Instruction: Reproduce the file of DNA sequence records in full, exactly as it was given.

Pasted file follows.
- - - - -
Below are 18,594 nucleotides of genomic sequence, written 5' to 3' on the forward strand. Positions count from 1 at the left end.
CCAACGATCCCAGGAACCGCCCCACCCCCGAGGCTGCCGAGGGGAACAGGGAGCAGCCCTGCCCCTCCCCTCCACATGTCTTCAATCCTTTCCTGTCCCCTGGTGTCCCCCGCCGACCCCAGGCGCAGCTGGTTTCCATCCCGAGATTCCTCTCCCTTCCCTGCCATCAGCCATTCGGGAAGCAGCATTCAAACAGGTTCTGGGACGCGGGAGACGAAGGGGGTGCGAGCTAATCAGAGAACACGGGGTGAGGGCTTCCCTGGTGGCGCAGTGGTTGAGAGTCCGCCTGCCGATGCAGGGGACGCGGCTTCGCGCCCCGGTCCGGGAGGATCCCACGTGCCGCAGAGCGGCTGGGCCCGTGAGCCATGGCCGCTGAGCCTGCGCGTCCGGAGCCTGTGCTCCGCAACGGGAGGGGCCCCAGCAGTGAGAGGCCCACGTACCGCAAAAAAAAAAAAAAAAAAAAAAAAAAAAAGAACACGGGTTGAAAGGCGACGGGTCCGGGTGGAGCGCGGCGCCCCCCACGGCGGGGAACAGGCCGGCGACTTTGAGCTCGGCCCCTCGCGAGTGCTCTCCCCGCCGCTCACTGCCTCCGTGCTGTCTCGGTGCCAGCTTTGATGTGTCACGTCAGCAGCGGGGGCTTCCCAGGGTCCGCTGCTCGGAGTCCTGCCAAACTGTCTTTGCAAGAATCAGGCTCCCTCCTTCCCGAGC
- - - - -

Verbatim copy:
Below are 18,594 nucleotides of genomic sequence, written 5' to 3' on the forward strand. Positions count from 1 at the left end.
CCAACGATCCCAGGAACCGCCCCACCCCCGAGGCTGCCGAGGGGAACAGGGAGCAGCCCTGCCCCTCCCCTCCACATGTCTTCAATCCTTTCCTGTCCCCTGGTGTCCCCCGCCGACCCCAGGCGCAGCTGGTTTCCATCCCGAGATTCCTCTCCCTTCCCTGCCATCAGCCATTCGGGAAGCAGCATTCAAACAGGTTCTGGGACGCGGGAGACGAAGGGGGTGCGAGCTAATCAGAGAACACGGGGTGAGGGCTTCCCTGGTGGCGCAGTGGTTGAGAGTCCGCCTGCCGATGCAGGGGACGCGGCTTCGCGCCCCGGTCCGGGAGGATCCCACGTGCCGCAGAGCGGCTGGGCCCGTGAGCCATGGCCGCTGAGCCTGCGCGTCCGGAGCCTGTGCTCCGCAACGGGAGGGGCCCCAGCAGTGAGAGGCCCACGTACCGCAAAAAAAAAAAAAAAAAAAAAAAAAAAAAGAACACGGGTTGAAAGGCGACGGGTCCGGGTGGAGCGCGGCGCCCCCCACGGCGGGGAACAGGCCGGCGACTTTGAGCTCGGCCCCTCGCGAGTGCTCTCCCCGCCGCTCACTGCCTCCGTGCTGTCTCGGTGCCAGCTTTGATGTGTCACGTCAGCAGCGGGGGCTTCCCAGGGTCCGCTGCTCGGAGTCCTGCCAAACTGTCTTTGCAAGAATCAGGCTCCCTCCTTCCCGAGC